The times, they are a-changin’ for many of us. That includes field service technicians who have watched their roles and responsibilities morph as the world evolved around them. The industry is getting younger, heavier on technology, and more customer-centric than ever. So, what does it take to be a success in the new realm of field service? Here are the top five key skills for modern field service technicians.
The types of technology used vary based on the specific field the tech is working in. Nevertheless, there are some forms of technology that span across the industry. Field service companies have pivoted to internet-connected phones and tablets.
Mobile devices are the most often used to access specialized field service software. It handles everything from work order flow to dispatching and routing, inventory management, and even billing and payments. Software loaded on a mobile phone is designed to help make the user more efficient. Field service heads should take care to ensure field techs receive correct training to use the software effectively. When hiring new field techs, look for curiosity and a willingness to learn. This will make training easier down the road.
Field service techs aren’t the only ones who have undergone a change. Modern customers share an attitude that has percolated through society over time: Everyone, including your customers, need or are accustomed to instant gratification. Customers in the past may have been fine with waiting for answers or a job to finish. But the modern customer, they expect a response now. As a result, field service business employees at every level must be able and willing to play customer service rep.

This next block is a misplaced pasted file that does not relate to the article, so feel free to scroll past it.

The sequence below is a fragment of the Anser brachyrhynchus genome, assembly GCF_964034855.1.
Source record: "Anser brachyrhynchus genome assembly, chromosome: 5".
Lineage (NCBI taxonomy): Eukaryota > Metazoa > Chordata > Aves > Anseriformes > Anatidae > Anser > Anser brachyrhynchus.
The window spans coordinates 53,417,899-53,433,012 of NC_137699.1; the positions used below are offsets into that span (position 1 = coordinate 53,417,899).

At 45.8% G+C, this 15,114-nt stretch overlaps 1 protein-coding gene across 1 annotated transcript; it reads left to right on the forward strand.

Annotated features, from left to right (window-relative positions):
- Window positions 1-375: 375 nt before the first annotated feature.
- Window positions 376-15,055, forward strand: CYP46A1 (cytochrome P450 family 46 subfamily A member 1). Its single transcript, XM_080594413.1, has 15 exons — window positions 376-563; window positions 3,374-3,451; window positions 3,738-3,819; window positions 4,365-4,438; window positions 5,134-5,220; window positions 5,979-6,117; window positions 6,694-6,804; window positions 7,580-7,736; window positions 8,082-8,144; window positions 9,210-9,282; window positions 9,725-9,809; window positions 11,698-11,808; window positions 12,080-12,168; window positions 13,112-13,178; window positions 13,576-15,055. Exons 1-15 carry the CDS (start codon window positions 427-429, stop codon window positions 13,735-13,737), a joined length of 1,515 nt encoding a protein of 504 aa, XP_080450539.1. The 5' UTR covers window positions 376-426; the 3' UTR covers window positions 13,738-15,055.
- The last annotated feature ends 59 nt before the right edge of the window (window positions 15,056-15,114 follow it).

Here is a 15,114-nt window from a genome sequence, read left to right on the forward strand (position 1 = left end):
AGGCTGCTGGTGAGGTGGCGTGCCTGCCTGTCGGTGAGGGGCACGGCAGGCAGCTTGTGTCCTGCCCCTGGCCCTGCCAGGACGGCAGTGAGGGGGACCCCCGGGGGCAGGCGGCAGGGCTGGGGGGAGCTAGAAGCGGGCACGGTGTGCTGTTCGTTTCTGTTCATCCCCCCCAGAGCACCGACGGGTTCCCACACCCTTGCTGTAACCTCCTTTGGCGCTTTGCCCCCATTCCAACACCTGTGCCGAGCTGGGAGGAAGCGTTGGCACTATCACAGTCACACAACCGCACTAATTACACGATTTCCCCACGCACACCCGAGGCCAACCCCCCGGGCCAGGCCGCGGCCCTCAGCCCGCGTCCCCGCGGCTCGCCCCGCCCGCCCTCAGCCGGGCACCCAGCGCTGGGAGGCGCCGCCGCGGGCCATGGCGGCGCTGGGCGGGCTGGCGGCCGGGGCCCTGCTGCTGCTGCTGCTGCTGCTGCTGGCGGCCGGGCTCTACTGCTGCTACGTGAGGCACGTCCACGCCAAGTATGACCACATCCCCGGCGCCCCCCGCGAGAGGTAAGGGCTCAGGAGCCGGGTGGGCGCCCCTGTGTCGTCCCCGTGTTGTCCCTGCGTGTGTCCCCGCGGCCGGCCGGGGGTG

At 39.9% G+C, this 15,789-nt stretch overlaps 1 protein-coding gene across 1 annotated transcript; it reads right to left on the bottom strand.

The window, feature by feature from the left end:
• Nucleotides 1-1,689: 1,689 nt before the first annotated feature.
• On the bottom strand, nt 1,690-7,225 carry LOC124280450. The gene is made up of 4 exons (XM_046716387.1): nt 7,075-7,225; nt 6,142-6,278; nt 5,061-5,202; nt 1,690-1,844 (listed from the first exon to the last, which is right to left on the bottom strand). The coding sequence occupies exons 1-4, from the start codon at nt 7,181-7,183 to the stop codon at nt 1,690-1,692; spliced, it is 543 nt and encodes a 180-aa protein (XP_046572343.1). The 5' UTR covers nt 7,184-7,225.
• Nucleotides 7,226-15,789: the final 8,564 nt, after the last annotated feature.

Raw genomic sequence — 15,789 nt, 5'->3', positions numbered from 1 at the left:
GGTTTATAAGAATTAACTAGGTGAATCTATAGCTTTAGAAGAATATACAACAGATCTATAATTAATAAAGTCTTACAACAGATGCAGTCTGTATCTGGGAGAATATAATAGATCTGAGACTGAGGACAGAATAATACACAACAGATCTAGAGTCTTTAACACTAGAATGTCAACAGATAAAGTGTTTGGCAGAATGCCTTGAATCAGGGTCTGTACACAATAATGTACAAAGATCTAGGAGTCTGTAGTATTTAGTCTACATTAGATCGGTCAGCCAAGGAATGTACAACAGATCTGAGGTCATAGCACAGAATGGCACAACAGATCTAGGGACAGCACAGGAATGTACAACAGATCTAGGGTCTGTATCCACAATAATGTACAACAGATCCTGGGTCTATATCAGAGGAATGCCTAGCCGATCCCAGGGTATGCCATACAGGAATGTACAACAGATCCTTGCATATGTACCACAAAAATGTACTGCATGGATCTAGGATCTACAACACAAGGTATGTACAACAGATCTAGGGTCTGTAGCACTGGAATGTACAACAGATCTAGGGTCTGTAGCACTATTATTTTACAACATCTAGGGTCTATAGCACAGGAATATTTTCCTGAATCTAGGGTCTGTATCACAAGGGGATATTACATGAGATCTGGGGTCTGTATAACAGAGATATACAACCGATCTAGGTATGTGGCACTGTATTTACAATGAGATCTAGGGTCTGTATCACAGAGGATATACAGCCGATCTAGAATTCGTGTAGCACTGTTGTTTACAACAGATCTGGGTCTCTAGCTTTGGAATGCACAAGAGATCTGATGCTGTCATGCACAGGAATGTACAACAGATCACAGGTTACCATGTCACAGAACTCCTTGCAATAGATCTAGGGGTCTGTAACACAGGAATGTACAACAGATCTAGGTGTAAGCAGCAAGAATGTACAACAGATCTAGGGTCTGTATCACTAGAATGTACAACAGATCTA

Good customer service should be displayed from the initial greeting through the completion of the job. This includes politely and promptly answering questions the customer may have. This skill is especially important in handling customers irritated by a long wait. Or customers who get upset with that work they deem unsatisfactory.
This next one is another soft skill and an extension of our point on customer service. It seems obvious, but every tech on every job is a representative of the company—and the tech must be willing to own that role. The modern field service tech must show up to work in a clean uniform and tidy appearance with a friendly demeanor. If they drive a company vehicle, they should be accountable for safe operation and cleanliness. Some fleet companies enforce this with a hotline that other drivers on the road can call to report erratic or dangerous driving.
With this skill, we aren’t saying that a technician should be able (or even asked) to replace the company’s sales staff. Modern field service techs should have some basic sales skills in their tool kit. The tech is already on-site at a customer’s home or business, presenting a unique opportunity to upsell a customer on a mutually beneficial product or service. This type of offer could be anything from an extended warranty to a product upgrade. The important thing is a technician has to be prepared with information about the customer and their unique situation. Asking their customer how the business can help them. As with most things involving field service management, attention to detail is everything.
For modern field service techs, the products and processes used within the scope of their job are changing rapidly. So, their skills need to stay current with those changes. Technicians will need to know this information to answer customer questions. Having a generalized knowledge about products can make them better at their job. Techs must learn quickly and stay agile when changes start.
At EnSight+, we know what types of skills field service technicians need because we work with them. All the time. We offer customizable field service software that helps field service companies more effectively manage their mobile workforce.
If you’d like to learn how EnSight+ can help your company, book a free demo today.
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